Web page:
A new study published in the journal Psychological Science has found that people have "two concurrent, yet paradoxical and conflicting, desires: They (a) dread idleness and desire busyness, but (b) need reasons for their busyness and will not voluntarily choose busyness without some justification."
Essentially, people don't like doing nothing, but also don't like doing things for no reason. To test the competing desires of idleness and activity, researchers Christopher Hsee, Adelle Yang and Liangyan Wang asked nearly a hundred college students fill out surveys. Between surveys, participants were told either to drop off the paperwork a fifteen-minute walk away or to wait fifteen minutes doing nothing. After the fifteen minutes of activity or idleness, the participants were again surveyed, this time on their happiness over the intervening period. Those who went for the walk (the busier option) were happier. A second test took away the component of choice, instructing some participants to remain idle and others to take the walk. The results yielded similar results, meaning regardless of volition, busyness makes one happier than idleness.
Should you think the results are dependent on the ambulatory event across campus, the results were matched by another test involving taking apart or not taking apart a trinket. Most intriguing, the researchers add, "even a specious justification can motivate people to be busy." This is somewhat redeeming for low-level busyness, or "futile busyness" as it is called in the report, which serves "no purpose other than to prevent idleness." While such intentional industry, even when impotent, may make you happier, the drive toward idleness remains strong, the study says.
The study concludes by speculating on the application of paternalism in providing such specious justification. "Governments," the study speculates, "may increase the happiness of idle citizens by having them build bridges that are actually useless." The researchers say, "some such interventions already exist," noting a study that "Airports have tried to increase the happiness (or reduce the unhappiness) of passengers waiting at the baggage carousel by increasing the distance between the gate and the baggage claim area, forcing them to walk far rather than wait idly."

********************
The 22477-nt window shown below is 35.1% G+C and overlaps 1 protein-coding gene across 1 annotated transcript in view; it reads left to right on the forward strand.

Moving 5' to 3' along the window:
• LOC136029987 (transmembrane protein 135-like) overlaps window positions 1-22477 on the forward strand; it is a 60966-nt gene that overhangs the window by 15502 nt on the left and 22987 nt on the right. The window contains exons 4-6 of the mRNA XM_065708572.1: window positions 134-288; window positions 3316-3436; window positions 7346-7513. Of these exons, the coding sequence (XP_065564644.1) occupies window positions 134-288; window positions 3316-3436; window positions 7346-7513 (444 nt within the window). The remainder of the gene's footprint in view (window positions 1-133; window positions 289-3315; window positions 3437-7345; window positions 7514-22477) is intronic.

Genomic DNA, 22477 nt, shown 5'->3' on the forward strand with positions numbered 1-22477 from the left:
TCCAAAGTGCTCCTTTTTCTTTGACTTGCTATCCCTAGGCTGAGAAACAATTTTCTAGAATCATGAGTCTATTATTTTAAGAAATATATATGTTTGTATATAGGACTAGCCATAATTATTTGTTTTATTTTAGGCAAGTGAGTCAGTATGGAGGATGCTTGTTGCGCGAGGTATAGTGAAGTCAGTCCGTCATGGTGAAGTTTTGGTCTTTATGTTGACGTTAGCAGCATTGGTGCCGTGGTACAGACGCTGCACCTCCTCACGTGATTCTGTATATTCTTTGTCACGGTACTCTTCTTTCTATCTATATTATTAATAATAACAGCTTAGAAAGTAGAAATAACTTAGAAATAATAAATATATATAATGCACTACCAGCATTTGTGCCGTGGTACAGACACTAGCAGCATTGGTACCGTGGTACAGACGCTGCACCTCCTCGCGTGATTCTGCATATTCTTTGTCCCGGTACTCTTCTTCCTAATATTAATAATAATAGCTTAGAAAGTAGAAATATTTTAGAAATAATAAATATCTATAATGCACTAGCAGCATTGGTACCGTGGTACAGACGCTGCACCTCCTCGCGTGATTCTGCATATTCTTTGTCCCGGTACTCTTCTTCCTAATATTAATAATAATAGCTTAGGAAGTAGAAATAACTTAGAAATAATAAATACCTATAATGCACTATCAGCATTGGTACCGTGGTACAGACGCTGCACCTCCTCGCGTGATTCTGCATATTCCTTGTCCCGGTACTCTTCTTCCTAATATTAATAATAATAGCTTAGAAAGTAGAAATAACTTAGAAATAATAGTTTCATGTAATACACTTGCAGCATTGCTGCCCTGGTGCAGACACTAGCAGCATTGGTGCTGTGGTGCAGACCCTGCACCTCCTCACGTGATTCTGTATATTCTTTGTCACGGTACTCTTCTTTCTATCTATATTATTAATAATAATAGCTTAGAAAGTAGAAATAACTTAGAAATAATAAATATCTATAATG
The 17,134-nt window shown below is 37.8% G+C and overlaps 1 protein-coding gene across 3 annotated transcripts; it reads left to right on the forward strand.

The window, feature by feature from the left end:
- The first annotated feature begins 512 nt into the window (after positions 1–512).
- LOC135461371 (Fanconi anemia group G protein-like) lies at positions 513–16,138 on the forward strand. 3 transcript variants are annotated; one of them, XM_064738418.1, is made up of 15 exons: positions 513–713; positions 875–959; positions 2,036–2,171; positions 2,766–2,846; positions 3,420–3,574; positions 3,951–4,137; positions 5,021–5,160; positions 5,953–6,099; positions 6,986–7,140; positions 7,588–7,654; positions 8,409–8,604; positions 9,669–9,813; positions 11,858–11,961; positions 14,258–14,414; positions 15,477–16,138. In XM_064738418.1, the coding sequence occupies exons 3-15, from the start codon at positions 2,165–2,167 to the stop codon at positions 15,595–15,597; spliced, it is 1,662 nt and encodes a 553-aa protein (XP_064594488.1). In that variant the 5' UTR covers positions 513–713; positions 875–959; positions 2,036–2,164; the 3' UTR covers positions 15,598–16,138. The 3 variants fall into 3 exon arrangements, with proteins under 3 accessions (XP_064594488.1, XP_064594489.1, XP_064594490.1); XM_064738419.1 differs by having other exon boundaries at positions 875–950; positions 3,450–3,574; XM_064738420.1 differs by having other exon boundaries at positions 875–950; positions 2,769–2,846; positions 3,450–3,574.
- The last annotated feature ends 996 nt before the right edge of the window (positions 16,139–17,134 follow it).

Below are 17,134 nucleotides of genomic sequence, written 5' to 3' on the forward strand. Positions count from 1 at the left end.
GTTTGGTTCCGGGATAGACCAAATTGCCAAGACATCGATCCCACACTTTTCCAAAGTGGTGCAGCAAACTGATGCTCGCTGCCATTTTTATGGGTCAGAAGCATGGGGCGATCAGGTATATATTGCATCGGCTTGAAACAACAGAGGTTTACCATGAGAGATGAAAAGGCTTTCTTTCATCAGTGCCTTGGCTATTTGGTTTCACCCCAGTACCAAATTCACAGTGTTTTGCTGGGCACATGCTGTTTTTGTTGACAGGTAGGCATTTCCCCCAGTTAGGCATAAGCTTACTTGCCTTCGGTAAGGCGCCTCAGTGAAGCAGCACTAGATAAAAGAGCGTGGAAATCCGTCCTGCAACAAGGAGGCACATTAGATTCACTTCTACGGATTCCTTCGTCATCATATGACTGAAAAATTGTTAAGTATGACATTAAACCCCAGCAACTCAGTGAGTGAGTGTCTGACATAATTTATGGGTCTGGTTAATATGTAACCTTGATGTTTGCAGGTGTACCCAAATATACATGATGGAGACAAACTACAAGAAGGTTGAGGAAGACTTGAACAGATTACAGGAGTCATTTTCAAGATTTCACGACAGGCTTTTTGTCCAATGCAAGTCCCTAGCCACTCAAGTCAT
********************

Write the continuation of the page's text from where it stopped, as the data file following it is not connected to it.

International poker champion Liv Boeree teaches decision-making for Big Think Edge.
Discover the holistic and all-encompassing philosophies of the ancient East.
- Taoist philosophy teaches its adherents the paradoxical action of non-action.
- Over three thousand years ago, the I Ching conceptualized binary code and influenced major asian religions
- Ram Dass and Herman Hesse synthesized western scientific and philosophic views with traditional eastern religions to inform their teachings.
An MIT study predicts when artificial intelligence will take over for humans in different occupations.
While technology develops at exponential speed, transforming how we go about our everyday tasks and extending our lives, it also offers much to worry about. In particular, many top minds think that automation will cost humans their employment, with up to 47% of all jobs gone in the next 25 years. And chances are, this number could be even higher and the massive job loss will come earlier.
One way to limit clutter is by being mindful of your spending.
- Overbuyers are people who love to buy — they stockpile things as a result. These are individuals who are prone to run out of space in trying to store their stuff and they may even lose track of what — and how much of what — they have.
- One way overbuyers can limit their waste, both money and space wise, is by storing items at the store, and then buy them when they really need them.
- Underbuyers tend to go to extraordinary lengths to not buy things. They save money and do fewer errands, however, they often make do with shabby personal items. They may also, when they finally decide to go out to buy a product, go without entirely because the item may no longer be available.
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